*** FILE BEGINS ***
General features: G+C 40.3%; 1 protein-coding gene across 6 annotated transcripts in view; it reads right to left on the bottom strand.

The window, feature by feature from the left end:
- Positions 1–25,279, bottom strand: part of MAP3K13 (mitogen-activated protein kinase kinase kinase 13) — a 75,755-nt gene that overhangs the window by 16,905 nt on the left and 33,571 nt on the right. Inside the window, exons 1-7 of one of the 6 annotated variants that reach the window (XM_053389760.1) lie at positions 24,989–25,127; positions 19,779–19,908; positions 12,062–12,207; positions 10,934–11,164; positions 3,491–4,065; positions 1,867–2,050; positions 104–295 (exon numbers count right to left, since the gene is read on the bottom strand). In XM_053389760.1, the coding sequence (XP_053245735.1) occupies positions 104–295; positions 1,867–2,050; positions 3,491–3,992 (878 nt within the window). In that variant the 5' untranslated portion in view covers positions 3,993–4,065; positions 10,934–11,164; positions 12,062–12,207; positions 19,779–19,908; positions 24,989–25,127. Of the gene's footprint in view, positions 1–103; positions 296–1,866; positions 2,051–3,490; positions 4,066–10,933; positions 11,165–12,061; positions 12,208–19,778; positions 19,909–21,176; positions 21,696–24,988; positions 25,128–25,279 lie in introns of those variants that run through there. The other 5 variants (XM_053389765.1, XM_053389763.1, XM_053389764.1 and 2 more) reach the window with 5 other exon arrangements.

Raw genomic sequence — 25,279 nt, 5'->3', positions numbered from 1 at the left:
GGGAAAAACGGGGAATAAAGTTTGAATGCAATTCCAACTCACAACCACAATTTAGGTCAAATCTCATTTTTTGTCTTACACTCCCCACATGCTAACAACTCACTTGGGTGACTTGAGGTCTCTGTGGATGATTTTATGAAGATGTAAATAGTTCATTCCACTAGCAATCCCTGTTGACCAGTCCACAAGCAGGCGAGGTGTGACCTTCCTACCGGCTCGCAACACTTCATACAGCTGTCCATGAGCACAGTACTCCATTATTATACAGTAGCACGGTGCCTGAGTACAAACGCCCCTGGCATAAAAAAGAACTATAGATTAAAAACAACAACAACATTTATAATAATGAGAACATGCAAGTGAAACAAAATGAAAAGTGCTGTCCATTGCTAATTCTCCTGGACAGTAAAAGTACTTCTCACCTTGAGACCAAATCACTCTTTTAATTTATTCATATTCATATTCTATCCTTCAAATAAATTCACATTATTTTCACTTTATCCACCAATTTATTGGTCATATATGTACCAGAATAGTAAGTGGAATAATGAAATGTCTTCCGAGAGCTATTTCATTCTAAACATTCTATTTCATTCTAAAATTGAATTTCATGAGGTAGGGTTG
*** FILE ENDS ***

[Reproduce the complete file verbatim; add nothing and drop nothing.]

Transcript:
General features: G+C 40.3%; 1 protein-coding gene across 6 annotated transcripts in view; it reads right to left on the bottom strand.

The window, feature by feature from the left end:
- Positions 1–25,279, bottom strand: part of MAP3K13 (mitogen-activated protein kinase kinase kinase 13) — a 75,755-nt gene that overhangs the window by 16,905 nt on the left and 33,571 nt on the right. Inside the window, exons 1-7 of one of the 6 annotated variants that reach the window (XM_053389760.1) lie at positions 24,989–25,127; positions 19,779–19,908; positions 12,062–12,207; positions 10,934–11,164; positions 3,491–4,065; positions 1,867–2,050; positions 104–295 (exon numbers count right to left, since the gene is read on the bottom strand). In XM_053389760.1, the coding sequence (XP_053245735.1) occupies positions 104–295; positions 1,867–2,050; positions 3,491–3,992 (878 nt within the window). In that variant the 5' untranslated portion in view covers positions 3,993–4,065; positions 10,934–11,164; positions 12,062–12,207; positions 19,779–19,908; positions 24,989–25,127. Of the gene's footprint in view, positions 1–103; positions 296–1,866; positions 2,051–3,490; positions 4,066–10,933; positions 11,165–12,061; positions 12,208–19,778; positions 19,909–21,176; positions 21,696–24,988; positions 25,128–25,279 lie in introns of those variants that run through there. The other 5 variants (XM_053389765.1, XM_053389763.1, XM_053389764.1 and 2 more) reach the window with 5 other exon arrangements.

Raw genomic sequence — 25,279 nt, 5'->3', positions numbered from 1 at the left:
GGGAAAAACGGGGAATAAAGTTTGAATGCAATTCCAACTCACAACCACAATTTAGGTCAAATCTCATTTTTTGTCTTACACTCCCCACATGCTAACAACTCACTTGGGTGACTTGAGGTCTCTGTGGATGATTTTATGAAGATGTAAATAGTTCATTCCACTAGCAATCCCTGTTGACCAGTCCACAAGCAGGCGAGGTGTGACCTTCCTACCGGCTCGCAACACTTCATACAGCTGTCCATGAGCACAGTACTCCATTATTATACAGTAGCACGGTGCCTGAGTACAAACGCCCCTGGCATAAAAAAGAACTATAGATTAAAAACAACAACAACATTTATAATAATGAGAACATGCAAGTGAAACAAAATGAAAAGTGCTGTCCATTGCTAATTCTCCTGGACAGTAAAAGTACTTCTCACCTTGAGACCAAATCACTCTTTTAATTTATTCATATTCATATTCTATCCTTCAAATAAATTCACATTATTTTCACTTTATCCACCAATTTATTGGTCATATATGTACCAGAATAGTAAGTGGAATAATGAAATGTCTTCCGAGAGCTATTTCATTCTAAACATTCTATTTCATTCTAAAATTGAATTTCATGAGGTAGGGTTG